Graduation Year


Date of Submission


Document Type

Open Access Senior Thesis

Degree Name

Bachelor of Arts



Second Department


Reader 1

Tamara Venit-Shelton

Reader 2

Katja Favretto

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Rights Information

2020 Kylie N. Harrison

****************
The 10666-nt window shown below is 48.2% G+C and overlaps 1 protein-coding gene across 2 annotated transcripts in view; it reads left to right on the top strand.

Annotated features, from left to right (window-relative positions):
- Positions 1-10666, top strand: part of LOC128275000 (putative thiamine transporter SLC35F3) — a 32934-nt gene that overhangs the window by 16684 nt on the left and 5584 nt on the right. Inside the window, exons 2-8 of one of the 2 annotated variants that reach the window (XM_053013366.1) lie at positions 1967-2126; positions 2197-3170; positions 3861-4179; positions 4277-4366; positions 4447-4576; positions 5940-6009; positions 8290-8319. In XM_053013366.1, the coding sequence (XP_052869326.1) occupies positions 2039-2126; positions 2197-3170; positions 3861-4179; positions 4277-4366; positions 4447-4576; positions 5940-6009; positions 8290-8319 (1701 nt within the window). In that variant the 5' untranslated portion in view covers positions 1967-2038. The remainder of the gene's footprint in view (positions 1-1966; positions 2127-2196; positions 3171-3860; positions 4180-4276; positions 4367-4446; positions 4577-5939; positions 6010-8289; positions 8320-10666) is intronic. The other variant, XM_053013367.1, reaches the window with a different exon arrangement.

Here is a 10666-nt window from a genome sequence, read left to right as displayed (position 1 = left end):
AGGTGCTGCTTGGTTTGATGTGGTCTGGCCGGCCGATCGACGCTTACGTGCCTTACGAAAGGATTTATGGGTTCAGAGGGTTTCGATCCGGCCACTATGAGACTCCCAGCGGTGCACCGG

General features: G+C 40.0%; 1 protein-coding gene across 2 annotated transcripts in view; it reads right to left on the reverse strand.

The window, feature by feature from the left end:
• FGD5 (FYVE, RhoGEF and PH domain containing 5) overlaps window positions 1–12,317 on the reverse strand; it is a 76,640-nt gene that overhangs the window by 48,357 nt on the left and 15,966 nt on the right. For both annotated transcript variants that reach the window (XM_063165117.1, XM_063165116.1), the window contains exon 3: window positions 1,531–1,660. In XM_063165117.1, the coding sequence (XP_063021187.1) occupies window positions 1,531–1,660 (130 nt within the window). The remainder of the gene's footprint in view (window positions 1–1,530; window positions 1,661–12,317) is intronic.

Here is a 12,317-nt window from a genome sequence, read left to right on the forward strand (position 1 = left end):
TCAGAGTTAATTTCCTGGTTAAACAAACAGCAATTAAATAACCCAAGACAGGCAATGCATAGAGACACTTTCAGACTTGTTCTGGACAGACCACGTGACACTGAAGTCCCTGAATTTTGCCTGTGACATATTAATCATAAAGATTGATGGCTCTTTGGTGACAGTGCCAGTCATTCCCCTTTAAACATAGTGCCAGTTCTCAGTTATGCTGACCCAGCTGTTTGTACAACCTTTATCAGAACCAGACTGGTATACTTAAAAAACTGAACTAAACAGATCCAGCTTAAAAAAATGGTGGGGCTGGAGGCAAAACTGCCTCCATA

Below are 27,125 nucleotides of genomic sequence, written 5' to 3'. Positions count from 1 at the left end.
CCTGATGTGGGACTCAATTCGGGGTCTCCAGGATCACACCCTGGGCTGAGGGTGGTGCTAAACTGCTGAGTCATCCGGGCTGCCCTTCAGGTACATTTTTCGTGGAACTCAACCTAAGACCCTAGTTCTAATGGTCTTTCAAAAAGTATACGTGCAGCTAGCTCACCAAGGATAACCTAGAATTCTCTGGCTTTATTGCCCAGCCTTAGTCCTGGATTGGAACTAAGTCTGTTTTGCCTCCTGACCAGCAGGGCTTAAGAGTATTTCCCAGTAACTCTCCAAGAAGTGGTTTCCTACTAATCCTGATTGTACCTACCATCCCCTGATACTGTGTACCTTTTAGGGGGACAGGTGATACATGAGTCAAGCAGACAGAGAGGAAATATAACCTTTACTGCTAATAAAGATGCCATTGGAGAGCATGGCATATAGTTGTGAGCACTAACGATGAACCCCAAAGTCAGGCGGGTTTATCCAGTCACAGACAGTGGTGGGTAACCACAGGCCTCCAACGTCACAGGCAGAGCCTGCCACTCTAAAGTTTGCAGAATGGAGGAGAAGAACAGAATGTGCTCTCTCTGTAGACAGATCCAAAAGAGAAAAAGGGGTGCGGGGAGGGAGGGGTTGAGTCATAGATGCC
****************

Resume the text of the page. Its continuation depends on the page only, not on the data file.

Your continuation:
From the oval office to town halls, from the television screen to the archive, Americans sought to define 9/11 and its role in American national identity and history. This thesis will focus on the ways collective memory regarding 9/11 was established, the role of elites in memory initiatives that ingrained 9/11 in American national identity, and how collective memory can be used as a political or cultural tool to create national unity. Throughout this thesis, I will rely on the theoretical frameworks of collective trauma and collective memory to inform and guide my examination. The framework of collective memory lays the foundation for understanding how national memory was built in the days, weeks, and months after 9/11, while the frame of collective trauma illustrates how a “founding trauma” can forge national identity. In the first two chapters of the thesis, I will look at how elites, particularly television news journalists and government officials, shaped popular understandings of 9/11 and repurposed older cultural discourses to give the attacks larger symbolic meaning. In the final chapter, I will examine the process of commemoration in New York’s 9/11 Memorial and Museum, and study how memorializing the dead provided an arena where individuals, the public, and elites negotiated and enshrined meaning.